In autumn downpours, Japan's wheels are slipping
Boy, have we been pummeled by typhoons past weeks and constant rain even without them! My country home lawn has turned into a mud pool with mushrooms springing out all over and the gravel road there is engraved with deep crevasses from a practical river running on it from time to time. Veggie prices are up 50-60% and some crops like potatoes in Hokkaido have been wiped out all together. There was a week when even fish disappeared from the shops for a while. And as the last typhoon was just No.16, there is plenty more to come.
While food retailers are lacking products and attractive prices, other shops are lacking customers, who prefer stay home in bad weather. Always looking for any trick to attract buyers, many shops changed to Halloween mood already end August just as beer cans changed their cover pictures from summer fireworks to autumn leaves. Once the leaves are gone, retailers will quickly start Xmas season. For us Finns it sounds strange to hear Jingle Bells chimed in early November, but Japanese retailers do just about anything to get the consumers in right mood to open up their wallets!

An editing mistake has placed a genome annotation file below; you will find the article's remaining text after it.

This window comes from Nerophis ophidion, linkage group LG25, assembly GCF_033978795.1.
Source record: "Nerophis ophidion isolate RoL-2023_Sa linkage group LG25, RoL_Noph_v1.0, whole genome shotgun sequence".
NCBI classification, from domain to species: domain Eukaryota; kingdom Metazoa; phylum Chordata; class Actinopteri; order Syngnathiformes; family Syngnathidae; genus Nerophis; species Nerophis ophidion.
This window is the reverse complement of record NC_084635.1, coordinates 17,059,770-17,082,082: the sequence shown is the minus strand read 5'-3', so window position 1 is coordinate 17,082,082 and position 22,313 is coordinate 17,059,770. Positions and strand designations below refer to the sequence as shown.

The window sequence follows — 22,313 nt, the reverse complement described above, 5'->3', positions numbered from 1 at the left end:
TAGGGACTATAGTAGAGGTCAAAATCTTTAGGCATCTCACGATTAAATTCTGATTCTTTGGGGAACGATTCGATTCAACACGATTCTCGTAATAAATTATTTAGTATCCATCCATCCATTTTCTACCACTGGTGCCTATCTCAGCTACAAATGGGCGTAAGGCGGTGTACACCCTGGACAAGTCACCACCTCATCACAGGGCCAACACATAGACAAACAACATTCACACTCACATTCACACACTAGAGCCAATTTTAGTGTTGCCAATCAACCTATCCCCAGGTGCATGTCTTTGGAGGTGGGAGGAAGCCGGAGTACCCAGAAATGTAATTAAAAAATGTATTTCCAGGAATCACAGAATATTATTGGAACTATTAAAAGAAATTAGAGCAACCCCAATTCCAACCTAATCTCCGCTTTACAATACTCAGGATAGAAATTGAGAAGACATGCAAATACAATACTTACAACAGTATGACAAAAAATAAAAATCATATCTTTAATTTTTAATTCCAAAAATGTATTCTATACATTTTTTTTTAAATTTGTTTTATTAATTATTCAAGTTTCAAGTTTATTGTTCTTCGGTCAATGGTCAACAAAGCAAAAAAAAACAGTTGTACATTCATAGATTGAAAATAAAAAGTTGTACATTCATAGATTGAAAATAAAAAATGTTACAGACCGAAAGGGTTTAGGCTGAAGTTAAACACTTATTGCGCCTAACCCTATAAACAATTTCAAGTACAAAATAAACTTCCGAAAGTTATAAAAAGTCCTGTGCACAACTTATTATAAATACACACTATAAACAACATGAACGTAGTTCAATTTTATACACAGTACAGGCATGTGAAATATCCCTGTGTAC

You can hear an insider story to all this at FCCJ Club Evening this week from three young Finns working in Japan's retail sector. Unfortunately I will miss that myself as will take a short trip to Motherland to meet old university pals from 50 years ago. That should be also interesting. And this time Finland could be less rainy.